Friday, April 7, 2017

Poetry Friday: Talking Back to Poetry

Several months ago, Laura Purdie Salas pitched an idea to our poetry writing group: why not pick a poem and "talk back" to it?  As we built our schedule for this year, she didn't claim that idea, so I picked it up; it was too good not to use. And it seemed the perfect idea for April, National Poetry Month.

Here is the poem I picked, and the rules:

You, darkness, of whom I am born---

I love you more than the flame
that limits the world
to the circle it illumines
and excludes all the rest.

But the dark embraces everything
shapes and shadows, creatures and me,
people, nations---just as they are.

It lets me imagine
a great presence stirring beside me

I believe in the night.

---Rainer Maria Rilke, The Book of Hours, translated by Anita Barrows and Joanna Macy

The Rules:

1)  Respond to the poem/poet however you like...by agreeing or disputing or supplementing ....or simply chatting, as to a friend. Be deep or be sassy. Be funny or sad. Use a formal form or free verse. Respond to the whole poem---or pull out one line and talk only to it. (That last option is for the introverts, haha)

2)  But...you must be conversational. Talk back, right?


I must say that I enjoyed this challenge.  I love Rilke and I love good conversation.  If only he were alive to keep the volley going....



By God, Rilke, you have shed light
to the ends of the universe, 
even. You have left nothing

unloved. You have rendered unto me
what is not mine to have: an undying
understanding of grace. Shouldn’t 

poets—like Sujata Bhatt, perhaps—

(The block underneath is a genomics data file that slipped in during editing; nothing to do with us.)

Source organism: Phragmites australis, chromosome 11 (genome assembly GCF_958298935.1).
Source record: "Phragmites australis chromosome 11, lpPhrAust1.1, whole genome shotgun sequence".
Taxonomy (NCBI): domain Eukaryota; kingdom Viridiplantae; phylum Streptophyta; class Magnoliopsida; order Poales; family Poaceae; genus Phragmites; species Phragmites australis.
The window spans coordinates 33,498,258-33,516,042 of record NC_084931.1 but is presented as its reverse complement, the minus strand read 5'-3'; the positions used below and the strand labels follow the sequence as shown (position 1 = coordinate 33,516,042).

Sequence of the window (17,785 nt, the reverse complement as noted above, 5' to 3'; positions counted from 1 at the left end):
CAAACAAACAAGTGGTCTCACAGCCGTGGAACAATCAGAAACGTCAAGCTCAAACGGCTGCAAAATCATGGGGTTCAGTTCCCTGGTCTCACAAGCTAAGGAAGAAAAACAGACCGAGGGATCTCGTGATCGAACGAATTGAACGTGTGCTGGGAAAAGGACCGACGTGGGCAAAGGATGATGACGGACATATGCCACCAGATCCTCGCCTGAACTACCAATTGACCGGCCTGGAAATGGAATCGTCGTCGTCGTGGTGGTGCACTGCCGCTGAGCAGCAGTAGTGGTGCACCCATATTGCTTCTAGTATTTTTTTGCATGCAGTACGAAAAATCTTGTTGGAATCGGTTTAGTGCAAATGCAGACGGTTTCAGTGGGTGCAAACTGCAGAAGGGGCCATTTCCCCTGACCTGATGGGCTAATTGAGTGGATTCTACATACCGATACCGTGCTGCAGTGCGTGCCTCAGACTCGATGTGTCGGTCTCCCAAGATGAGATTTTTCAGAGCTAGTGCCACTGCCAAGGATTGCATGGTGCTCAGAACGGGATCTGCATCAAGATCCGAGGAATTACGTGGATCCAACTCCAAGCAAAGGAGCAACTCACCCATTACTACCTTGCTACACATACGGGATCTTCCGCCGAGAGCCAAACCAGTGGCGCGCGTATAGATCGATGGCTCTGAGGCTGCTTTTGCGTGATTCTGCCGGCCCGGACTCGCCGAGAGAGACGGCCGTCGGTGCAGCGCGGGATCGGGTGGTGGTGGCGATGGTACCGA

enamor you of cow dung, until you crave
its pungent disregard of public opinion?

Shouldn’t poets—like Mary Oliver perhaps—
lure you to the wilds and then sharply switch 
you with rebukes to change your life? 

Shouldn’t they—like Kay Ryan, perhaps—
suffer you to suck brine, slapping the waves
for the raft you were building, right THERE, a second ago?

Shouldn’t they withhold embraces and comfort,
looking at you as blankly as an olive,
which by its ancient and pungent salty succor says:

oh, did you think you could outdo me?
Oh, Rilke, I want to love what is 
beyond the circle, illuminated. 

But you—you have forgiven me.
Where I am to go, then, to find 
your beloved night?

—-Sara Lewis Holmes (all rights reserved)

For more conversation, please go see how my poetry sisters responded to Rilke. Or join in. There's always room for one more at the poetry table.

Liz
Laura
Tricia
Tanita
Kelly

Poetry Friday is hosted today by Irene at Live Your Poem.

15 comments:

  1. Unlike some of the other poems this time around, I am not entirely sure where you fall on the darkness issue. Wanting to love a thing is not the same as actually loving it! And yet, it's clear that myriad poets employ the dark as a device... and Rilke does indeed illuminate the subject to great degree. Where to next?

    This was a great project; thank you!

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    1. I think my waffling is the influence of Rilke, who advised "loving the questions." :) Also, I believe I should edit my poem to read "I want to love what is beyond MY circle." Perhaps that is more pointed and true. I will say, though, that as I read Rilke's poem, I equated the all-encompassing darkness of our origin with a state of grace. And an offer to return to it. Which...is positive. But somehow, scary, too. There...cleared it right up, didn't I?